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Kenneth Armand Parmalee
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Santa Fe New Mexican, Sunday, Oct. 11, 2009

World War I Dog Tags
RETURNED TO SOLDIER'S FAMILY

Memento found in Texas woman's estate makes its way to Santa Fe man

By Anne Constable, staff writer

Sante Fe, N.M.-- Ken Parmelee was sitting under his portal in Santa Fe last March when he got a phone call that led to the recovery of a family memento.

Jim Walters, a newspaper editor and Parmelee family genealogist from California, said he thought that Parmelee's father's World War I dog tag had been found among other items in the estate of a Big Spring, Texas, woman.

Soon the dog tag arrived in the mail, registered and certified. Stamped on one side of the quarter-size, coin-shaped tag was "Republique Francaise" and on the other, Kenneth A. Parmelee, the number 773238 and the letters A.E.F., which stand for Allied Expeditionary Force. There were two holes punched in the tag so that it could be hung around the neck on a leather strap.

"It was just an amazing thing to think that this thing is 90 years old and that it survived 90 years and somehow came back around to me," Ken Parmelee said. He added that he plans to pass it on to a nephew who shares the same name.

Parmelee said his father left his home in St. Albans, Vt., at age 16 or 17 to join the Army and was sent to France, where he drove a supply truck. Parmelee's mother, described as a "great Irish raconteur," often said her husband had had "a damn good time in France." Apparently he struck up a friendship with a 17-year-old French girl and brought food to her family.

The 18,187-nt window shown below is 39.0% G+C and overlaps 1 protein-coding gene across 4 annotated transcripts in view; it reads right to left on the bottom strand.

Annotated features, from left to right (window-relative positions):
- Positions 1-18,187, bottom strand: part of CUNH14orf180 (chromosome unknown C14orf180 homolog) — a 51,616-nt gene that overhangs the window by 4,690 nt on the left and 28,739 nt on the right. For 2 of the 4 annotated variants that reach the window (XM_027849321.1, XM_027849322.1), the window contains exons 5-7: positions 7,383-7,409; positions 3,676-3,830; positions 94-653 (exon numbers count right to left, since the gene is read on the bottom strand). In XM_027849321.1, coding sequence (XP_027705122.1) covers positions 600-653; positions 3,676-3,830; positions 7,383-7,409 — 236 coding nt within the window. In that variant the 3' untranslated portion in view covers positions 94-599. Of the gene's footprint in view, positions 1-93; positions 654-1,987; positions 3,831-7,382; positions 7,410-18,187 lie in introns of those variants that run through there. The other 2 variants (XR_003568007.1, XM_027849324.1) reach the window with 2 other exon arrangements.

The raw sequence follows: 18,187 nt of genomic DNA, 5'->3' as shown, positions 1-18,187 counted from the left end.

After returning from the war, he went to law school in Washington, D.C., and worked as an assistant to the librarian of Congress, who would force him to go on weekend outings to Civil War battle sites, reportedly ruining his social life.

Eventually, he moved to the fast-growing city of Gary, Ind., where he was known as "the most eligible bachelor in town," met Ken Parmelee's mother and married her. He died in 1963.

His dog tag was among the items Jim Wood found this year as he was sorting through the estate of a maiden aunt. Wood, who was her executor, said he knew her all his life, and "she never left Texas."

The only way Parmelee thinks the dog tag could have ended up in her possession was the possibility that his father had mustered out of the Army at a Texas fort and the two met. But he doesn't know for sure.

Wood, who lives in Texas and Golden, Colo., apparently searched online, hoping to find a descendent of the owner of the dog tag. He found thefamilyparmelee.com, a Web site operated by Walters, whose [grand]mother is a Parmelee, and contacted him.

The Parmelees founded Guilford, Conn., after immigrating from Lewes, England, a small town south of London, in the 1630s.

Walters, who had once done Ken Parmelee's genealogy chart and had interviewed both Ken and his wife, Carole*, when they lived in Washington, D.C., started searching for him among the 16 Kenneth A. Parmelees known to be living in the U.S. He eventually reached the one in Santa Fe, the man he was looking for because he knew that he and his father shared the same name.

When he reached him, Walters told Parmelee, "You've got to call this guy. Just trust me."


* Editor's note: Ken's wife, Carole (Clemens) Parmelee, was the personal secretary of Secretary of State Edmund Muskie during the Iranian hostage crisis.